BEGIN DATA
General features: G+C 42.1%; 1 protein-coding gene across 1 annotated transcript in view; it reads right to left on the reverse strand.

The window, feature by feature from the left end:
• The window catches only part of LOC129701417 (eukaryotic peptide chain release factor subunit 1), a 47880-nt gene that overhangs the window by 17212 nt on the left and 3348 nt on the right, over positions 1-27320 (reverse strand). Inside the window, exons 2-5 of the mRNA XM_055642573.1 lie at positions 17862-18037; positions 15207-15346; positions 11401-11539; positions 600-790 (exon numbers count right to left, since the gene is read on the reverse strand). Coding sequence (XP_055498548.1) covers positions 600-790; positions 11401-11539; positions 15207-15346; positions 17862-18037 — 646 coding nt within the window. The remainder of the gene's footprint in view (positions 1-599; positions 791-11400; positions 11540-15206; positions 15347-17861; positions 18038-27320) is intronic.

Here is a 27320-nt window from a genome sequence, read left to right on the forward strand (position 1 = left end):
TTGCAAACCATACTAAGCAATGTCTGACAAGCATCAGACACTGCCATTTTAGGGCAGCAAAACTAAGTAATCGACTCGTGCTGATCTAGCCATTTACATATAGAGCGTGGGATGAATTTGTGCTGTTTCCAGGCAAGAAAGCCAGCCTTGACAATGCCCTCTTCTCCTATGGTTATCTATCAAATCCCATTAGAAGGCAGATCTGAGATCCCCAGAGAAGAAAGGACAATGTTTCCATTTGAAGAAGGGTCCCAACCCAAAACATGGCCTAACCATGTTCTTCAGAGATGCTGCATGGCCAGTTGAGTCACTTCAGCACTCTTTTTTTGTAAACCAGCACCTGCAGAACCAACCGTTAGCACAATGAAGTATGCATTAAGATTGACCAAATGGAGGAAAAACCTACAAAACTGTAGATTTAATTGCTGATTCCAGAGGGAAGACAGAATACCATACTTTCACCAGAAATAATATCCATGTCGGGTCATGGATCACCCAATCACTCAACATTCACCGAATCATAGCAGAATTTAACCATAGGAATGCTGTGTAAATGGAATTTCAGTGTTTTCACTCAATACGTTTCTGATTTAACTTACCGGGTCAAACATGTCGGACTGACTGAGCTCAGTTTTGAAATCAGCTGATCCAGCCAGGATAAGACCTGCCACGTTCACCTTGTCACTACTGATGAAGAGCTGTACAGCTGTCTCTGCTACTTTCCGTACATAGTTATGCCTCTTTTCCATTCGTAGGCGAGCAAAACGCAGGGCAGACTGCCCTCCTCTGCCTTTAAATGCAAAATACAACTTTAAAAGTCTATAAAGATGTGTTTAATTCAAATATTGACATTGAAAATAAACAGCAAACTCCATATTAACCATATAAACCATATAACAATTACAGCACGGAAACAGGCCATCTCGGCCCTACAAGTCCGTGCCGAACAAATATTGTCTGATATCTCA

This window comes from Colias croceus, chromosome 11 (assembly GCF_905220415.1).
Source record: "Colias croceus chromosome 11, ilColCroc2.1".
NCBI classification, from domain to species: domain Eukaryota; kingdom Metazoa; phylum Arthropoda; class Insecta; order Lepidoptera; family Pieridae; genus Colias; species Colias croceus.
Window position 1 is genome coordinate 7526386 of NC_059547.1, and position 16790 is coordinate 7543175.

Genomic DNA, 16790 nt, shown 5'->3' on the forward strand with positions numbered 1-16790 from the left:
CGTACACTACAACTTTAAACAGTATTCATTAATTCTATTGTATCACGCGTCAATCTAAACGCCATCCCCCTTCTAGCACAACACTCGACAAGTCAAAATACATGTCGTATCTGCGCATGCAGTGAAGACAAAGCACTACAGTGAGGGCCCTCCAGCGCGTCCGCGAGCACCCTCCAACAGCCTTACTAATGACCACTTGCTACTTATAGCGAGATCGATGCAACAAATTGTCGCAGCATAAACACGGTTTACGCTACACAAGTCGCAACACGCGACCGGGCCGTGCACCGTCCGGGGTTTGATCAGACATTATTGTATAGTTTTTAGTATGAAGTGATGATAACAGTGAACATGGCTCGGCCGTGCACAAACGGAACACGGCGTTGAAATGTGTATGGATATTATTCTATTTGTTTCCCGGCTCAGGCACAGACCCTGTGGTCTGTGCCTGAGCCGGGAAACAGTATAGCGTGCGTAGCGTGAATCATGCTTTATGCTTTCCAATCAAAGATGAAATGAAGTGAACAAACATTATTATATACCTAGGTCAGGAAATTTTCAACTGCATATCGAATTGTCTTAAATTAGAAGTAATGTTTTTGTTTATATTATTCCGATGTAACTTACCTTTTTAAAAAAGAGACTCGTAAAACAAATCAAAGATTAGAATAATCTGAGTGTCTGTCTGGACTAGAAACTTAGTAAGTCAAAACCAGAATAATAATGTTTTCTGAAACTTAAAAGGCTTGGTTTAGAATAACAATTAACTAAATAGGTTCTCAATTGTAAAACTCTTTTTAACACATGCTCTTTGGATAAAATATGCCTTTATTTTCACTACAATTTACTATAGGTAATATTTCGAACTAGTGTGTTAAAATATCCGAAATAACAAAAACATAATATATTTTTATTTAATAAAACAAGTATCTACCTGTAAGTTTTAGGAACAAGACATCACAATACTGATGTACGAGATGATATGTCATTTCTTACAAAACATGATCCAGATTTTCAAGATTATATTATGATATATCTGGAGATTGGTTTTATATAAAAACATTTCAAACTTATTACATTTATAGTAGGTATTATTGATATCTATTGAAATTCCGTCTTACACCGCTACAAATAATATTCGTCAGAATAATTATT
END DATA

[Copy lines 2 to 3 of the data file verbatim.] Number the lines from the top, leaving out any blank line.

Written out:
The window, feature by feature from the left end:
• The window catches only part of LOC129701417 (eukaryotic peptide chain release factor subunit 1), a 47880-nt gene that overhangs the window by 17212 nt on the left and 3348 nt on the right, over positions 1-27320 (reverse strand). Inside the window, exons 2-5 of the mRNA XM_055642573.1 lie at positions 17862-18037; positions 15207-15346; positions 11401-11539; positions 600-790 (exon numbers count right to left, since the gene is read on the reverse strand). Coding sequence (XP_055498548.1) covers positions 600-790; positions 11401-11539; positions 15207-15346; positions 17862-18037 — 646 coding nt within the window. The remainder of the gene's footprint in view (positions 1-599; positions 791-11400; positions 11540-15206; positions 15347-17861; positions 18038-27320) is intronic.